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High schools represent

heart of their parts

of community

I heard a really goofy idea from a friend last week. He told me there was a plan about town to close our three existing high schools and consolidate them into one big new school somewhere in town. What a bizarre idea. Why do this? This sounds to me like a cure for which there is no disease.

This would have to be a very big school, which would no doubt have a very big price tag. A bigger school isn’t necessarily a better one. In fact, the bigger the institution, generally more difficulties are encountered with personalities and individual differences among staff and student body alike.

This is my home town, and I’ve lived here for nearly all of my 77 years. I taught science at Lafayette High for 24 of those years. I graduated from Central, and I even substituted at Benton occasionally. I know these places, and I know and respect a great many of the people associated with them. These schools aren’t just a building with an address. They have, over the decades, come to represent some kind of cultural standard for their part of our city.

North St. Joe has experienced decline over the past half century or more. The one remaining solid connection to their past is that high school.

I’m fairly certain that folks in south St. Joe feel the same way about Benton, and my alma mater, Central, bears a special place in my heart.

The reality is this: Our city has for nearly a century established three separate cultural identities associated with these existing schools and their heritage and colorful traditions. Uprooting it all to build one big new super school is simply a very bad idea.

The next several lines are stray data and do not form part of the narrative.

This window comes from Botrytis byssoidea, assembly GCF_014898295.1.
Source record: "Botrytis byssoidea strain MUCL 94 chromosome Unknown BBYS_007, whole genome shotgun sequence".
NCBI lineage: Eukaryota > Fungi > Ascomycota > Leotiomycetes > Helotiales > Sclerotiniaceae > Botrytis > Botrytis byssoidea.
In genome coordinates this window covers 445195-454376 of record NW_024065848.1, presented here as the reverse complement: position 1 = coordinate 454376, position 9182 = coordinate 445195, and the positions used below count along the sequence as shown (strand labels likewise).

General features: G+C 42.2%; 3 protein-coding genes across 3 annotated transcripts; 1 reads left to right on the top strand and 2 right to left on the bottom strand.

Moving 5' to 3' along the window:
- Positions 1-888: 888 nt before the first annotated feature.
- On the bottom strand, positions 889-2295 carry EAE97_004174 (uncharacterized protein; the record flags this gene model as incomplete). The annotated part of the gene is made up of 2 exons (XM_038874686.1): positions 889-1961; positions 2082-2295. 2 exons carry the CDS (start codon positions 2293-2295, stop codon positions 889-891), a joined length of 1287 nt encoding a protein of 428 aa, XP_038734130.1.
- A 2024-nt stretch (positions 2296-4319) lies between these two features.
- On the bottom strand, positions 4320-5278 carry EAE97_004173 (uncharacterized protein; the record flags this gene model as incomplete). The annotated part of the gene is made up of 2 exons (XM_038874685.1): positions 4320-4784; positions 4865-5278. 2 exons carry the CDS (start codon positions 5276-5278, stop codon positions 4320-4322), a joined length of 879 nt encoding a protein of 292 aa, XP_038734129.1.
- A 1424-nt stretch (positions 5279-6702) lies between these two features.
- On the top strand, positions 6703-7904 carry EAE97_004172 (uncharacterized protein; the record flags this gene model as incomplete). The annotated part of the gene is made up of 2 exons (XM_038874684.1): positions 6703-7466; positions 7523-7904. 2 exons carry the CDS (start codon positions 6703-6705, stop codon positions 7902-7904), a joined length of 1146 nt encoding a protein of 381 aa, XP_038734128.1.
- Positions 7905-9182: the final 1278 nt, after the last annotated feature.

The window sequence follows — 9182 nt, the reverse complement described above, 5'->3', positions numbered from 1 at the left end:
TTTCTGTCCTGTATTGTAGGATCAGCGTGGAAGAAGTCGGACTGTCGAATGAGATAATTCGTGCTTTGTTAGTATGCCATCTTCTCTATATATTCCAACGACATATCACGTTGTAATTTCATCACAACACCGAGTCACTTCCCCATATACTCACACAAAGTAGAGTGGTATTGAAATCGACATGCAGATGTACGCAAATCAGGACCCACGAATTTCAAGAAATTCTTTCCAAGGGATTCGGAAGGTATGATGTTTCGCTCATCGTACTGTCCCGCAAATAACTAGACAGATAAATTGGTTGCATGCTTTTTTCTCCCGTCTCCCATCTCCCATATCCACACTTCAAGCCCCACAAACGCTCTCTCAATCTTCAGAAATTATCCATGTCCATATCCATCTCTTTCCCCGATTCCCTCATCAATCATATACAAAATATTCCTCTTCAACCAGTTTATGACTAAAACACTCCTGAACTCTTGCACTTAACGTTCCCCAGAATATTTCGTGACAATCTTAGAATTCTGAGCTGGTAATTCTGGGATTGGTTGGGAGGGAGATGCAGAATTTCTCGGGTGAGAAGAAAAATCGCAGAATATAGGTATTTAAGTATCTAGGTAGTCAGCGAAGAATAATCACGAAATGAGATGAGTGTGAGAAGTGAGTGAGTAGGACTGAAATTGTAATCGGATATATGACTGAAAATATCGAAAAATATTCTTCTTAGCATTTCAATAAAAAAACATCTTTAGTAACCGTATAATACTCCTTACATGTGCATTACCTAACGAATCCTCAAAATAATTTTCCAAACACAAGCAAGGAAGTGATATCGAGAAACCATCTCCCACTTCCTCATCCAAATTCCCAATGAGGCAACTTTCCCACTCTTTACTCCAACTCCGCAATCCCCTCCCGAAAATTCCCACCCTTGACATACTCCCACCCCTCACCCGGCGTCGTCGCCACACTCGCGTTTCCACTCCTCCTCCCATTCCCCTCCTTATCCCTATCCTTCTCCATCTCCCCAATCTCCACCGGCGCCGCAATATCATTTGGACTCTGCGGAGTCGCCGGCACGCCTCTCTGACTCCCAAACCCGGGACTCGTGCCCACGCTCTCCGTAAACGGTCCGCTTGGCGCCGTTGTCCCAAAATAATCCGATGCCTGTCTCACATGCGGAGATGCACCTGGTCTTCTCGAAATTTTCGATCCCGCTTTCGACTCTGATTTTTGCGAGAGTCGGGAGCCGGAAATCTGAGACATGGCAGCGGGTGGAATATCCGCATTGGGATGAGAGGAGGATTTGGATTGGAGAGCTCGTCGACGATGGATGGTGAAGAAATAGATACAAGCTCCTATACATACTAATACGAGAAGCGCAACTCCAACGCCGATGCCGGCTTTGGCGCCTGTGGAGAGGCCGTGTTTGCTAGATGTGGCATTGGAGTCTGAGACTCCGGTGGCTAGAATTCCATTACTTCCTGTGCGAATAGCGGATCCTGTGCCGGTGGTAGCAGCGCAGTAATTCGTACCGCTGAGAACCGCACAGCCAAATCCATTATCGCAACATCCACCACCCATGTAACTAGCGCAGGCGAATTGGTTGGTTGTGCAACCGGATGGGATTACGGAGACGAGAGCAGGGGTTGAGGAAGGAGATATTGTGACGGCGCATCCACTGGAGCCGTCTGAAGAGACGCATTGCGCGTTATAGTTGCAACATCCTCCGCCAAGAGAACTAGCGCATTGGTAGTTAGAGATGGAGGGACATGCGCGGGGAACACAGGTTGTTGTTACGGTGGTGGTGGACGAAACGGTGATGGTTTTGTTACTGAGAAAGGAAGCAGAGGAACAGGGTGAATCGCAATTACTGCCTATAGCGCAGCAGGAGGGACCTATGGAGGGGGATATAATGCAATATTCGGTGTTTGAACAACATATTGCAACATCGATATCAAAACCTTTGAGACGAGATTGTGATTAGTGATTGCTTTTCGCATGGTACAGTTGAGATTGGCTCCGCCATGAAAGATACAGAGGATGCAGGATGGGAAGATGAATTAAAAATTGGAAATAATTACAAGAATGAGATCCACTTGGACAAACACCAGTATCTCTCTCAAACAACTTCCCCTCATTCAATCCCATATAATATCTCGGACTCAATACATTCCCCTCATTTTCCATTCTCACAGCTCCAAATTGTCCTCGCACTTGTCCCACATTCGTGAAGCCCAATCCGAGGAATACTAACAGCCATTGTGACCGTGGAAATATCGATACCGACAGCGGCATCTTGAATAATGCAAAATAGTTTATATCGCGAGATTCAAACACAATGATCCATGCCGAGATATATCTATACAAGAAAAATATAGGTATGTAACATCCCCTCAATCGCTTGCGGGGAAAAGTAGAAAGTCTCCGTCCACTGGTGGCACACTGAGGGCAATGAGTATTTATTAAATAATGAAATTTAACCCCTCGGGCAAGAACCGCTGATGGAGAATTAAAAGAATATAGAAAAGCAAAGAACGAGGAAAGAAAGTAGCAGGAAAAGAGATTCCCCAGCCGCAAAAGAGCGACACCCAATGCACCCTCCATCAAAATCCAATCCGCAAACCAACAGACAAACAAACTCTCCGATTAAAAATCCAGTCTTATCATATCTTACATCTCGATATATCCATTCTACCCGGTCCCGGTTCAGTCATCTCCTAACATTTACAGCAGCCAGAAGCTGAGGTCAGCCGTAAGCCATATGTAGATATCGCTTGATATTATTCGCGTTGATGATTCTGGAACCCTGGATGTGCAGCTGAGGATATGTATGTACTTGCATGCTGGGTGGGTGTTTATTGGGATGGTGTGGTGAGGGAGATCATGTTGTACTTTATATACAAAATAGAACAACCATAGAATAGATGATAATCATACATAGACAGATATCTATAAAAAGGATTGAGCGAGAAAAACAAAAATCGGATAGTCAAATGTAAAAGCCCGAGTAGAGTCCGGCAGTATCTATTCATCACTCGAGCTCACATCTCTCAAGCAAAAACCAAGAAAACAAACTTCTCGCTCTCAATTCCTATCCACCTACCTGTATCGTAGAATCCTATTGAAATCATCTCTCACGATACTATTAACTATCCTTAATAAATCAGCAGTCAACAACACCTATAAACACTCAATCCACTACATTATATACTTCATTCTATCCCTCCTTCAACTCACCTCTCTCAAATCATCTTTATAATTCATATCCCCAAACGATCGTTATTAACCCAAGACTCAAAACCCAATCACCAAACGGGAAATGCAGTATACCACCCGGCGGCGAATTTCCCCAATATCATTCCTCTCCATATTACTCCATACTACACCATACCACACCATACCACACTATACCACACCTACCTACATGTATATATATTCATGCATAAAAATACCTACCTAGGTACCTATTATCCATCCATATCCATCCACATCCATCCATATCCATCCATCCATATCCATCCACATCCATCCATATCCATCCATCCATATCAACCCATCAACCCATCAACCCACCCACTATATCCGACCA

In the best interests of our students, take care and preserve what we have. Its loss would be permanent and ruinous.

Dr. Lawrence Pilgram

St. Joseph

Let lawmakers know

who they work for

Partisan politics means taking one side or another. It means just what it says — after all, it is partisan. Government, on the other hand, means doing what is best for the greatest number of governees.

We, the people of the United States, established a government. Where is that government now? We, the voters, have abdicated enough control that we have permitted power and partisan politics to take over. We need to assert our power again and remind everyone that we are the real force behind democracy and we are the ones that matter.

In other words, we need to speak out in no uncertain terms.

The man in the White House, President Donald Trump, by his actions has demonstrated that he has either forgotten his oath of office or has no respect for it. Does he need to be reminded that he does not represent just himself and his family but all citizens of the United States?

America recently learned of the death of Elijah Cummings, Chairman of the Oversight Committee in Congress, which is one of the six investigating committees in the impeachment process. His loss at this time is a major blow. Rep. Cummings was a major figure in the Civil Rights struggle of the 1960s; with the Rev. Dr. Martin Luther King Jr., the Rev. Ralph Abernathy, Jesse Jackson, and many others. He had the courage of his convictions — unlike the notable draft dodger (President Heel Spurs) in the White House now.

Our Congress needs to express the will of the people — all the people, or at least the majority of them. Too often moneyed interests speak the loudest in the USA.

This time, take the time to go to the library, your personal computer, or your phone and tell Congress to listen to the voting public, please.

Helen Brock-Thurston

St. Joseph